Student wellbeing and mental health

A spike in mental health issues of students 


It’s been reported in the news today, that the number of youths aged 12-25 reaching out for help with their mental health has more than doubled in the last few months.

It’s believed that corona virus social distancing measures, may well have contributed to pre-existing stressors and added new ones into the mix as well. Many students may be experiencing negative feelings including fear, anxiety, uncertainty, loneliness, stress, frustration, domestic issues, and concerns about the future.

How schools can help


ReachOut has estimated that up to a quarter of Australian youths could be experiencing mental health difficulties, yet 70% of those probably won’t seek help.

Perhaps they feel embarrassed and ashamed, or they simply don’t know where to look for help.

It may not be feasible for teachers and schools to identify every single student who is struggling with mental health issues, or provide one-on-one support for them.

However, there are organisations who have recognised the struggles for students and educators. They encourage open discussions and learning about mental health issues. Teachers and schools could play a pivotal role in encouraging students to access the help they need.

Free teachers resources are available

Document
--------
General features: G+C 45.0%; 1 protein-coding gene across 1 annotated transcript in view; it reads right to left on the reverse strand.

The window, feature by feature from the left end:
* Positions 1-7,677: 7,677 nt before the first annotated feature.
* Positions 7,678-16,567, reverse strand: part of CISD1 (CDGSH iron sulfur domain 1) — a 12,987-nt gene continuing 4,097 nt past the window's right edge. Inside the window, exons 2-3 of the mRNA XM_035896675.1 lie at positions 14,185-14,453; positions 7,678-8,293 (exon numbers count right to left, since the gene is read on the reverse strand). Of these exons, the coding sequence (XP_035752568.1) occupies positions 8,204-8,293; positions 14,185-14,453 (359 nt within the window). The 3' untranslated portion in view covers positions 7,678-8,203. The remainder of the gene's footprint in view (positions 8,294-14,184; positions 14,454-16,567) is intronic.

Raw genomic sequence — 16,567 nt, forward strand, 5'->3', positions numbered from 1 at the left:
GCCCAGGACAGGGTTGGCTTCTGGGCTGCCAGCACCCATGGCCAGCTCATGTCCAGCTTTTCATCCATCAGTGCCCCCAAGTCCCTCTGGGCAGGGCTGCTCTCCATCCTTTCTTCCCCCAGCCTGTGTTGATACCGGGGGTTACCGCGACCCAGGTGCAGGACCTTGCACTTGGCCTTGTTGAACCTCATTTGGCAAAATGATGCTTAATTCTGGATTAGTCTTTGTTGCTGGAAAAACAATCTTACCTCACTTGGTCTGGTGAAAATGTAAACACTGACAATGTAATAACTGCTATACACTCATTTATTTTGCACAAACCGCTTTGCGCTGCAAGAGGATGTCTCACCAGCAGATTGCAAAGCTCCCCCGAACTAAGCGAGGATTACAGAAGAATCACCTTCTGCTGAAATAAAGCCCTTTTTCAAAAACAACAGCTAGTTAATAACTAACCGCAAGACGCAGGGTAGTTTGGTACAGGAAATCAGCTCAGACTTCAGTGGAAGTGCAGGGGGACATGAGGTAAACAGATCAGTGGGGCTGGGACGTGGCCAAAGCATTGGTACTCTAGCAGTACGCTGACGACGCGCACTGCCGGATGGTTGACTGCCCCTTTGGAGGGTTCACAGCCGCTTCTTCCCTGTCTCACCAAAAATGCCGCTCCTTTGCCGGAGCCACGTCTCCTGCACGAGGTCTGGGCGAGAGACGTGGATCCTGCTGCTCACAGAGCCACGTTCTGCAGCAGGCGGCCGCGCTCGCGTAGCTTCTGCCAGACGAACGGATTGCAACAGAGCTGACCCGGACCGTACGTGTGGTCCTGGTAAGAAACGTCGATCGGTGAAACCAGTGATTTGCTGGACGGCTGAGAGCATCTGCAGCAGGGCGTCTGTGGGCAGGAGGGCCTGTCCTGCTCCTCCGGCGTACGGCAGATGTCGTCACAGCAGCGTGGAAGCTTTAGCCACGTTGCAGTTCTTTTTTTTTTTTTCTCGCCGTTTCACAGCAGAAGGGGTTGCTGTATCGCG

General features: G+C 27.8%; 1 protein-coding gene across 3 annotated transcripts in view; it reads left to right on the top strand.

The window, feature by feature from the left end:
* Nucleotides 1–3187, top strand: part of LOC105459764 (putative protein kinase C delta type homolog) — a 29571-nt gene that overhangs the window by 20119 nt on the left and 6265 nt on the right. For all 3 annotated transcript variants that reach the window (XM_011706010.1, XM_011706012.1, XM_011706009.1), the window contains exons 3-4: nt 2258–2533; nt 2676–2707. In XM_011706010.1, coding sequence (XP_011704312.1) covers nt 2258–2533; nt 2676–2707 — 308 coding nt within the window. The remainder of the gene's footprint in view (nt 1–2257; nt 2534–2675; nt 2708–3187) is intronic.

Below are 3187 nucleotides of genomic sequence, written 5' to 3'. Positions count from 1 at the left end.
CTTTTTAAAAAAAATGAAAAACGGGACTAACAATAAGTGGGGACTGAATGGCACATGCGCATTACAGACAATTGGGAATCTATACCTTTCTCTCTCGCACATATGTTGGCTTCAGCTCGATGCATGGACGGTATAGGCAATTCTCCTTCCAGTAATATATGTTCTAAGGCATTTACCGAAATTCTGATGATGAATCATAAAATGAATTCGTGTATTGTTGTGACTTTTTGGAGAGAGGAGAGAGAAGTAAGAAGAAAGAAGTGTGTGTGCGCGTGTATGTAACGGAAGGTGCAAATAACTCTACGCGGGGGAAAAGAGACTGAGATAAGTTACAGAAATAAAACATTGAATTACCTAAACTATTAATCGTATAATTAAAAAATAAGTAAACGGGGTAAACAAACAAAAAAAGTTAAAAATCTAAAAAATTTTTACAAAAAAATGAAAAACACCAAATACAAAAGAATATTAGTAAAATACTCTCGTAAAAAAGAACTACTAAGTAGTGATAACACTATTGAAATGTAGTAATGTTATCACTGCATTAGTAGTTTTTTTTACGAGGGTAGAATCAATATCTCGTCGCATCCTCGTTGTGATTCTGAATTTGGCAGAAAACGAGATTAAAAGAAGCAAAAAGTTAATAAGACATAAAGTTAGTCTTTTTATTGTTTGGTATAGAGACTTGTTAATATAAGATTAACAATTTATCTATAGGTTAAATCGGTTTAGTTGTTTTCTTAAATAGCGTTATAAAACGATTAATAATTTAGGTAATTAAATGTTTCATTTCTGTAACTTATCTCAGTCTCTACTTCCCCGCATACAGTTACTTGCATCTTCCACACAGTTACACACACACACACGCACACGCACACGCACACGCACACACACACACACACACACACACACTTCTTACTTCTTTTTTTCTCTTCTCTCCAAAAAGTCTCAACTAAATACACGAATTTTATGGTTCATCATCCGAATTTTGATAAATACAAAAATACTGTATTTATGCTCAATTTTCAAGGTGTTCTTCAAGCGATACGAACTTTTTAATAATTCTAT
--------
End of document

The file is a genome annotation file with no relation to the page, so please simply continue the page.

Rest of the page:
ReachOut for Schools have compiled classroom resources around 7 topics including:

  • Bullying
  • Mental Health
  • Resilience
  • Respectful relationships
  • Social Media
  • Study Stress
  • Careers

There are a few other topics to explore on their website too, including on specific to CoVid 19.

You can also access six teaching programs, which include online activities and action packs.

The Be You program run by Beyond Blue and partners, has been designed to promote mental health and wellbeing from early childhood up to the age of 18. Be You empowers educators by providing them with “evidence-based online professional learning, complemented by a range of tools and resources to turn learning into action”.

Beyond Blue also provide other programs with a range of curriculum-based resources and materials, and relevant, age appropriate information. Many of the resources have been developed for secondary schools and even tertiary institutions.

Sensability is a resilience program for students aged 12-18. The entire course, including it’s resources and activities, is available to download for free.

Secondary Schools Program  for years 8-10 is designed to teach important life-skills. The course is again freely accessible for educators and uses a range of interactive methods including small-group exercises and discussions, role-plays, deep-learning tasks and quizzes.

You can also direct students to the Youth Beyond Blue page, where they’ll be able to find information, videos, the Brave Program, check-in app, and group forums.

Year 12’s may benefit from finding out about thedesk too. It’s a free, online program that could provide students with the skills and strategies they’ll need to succeed at TAFE or uni.


You’re important too


“You cannot serve from an empty vessel” – Norm Kelly

It’s important that as valued and essential workers, you’re able to look after your own mental health as well.

ReachOut have a section for teacher wellbeing with tips and articles you might find useful.

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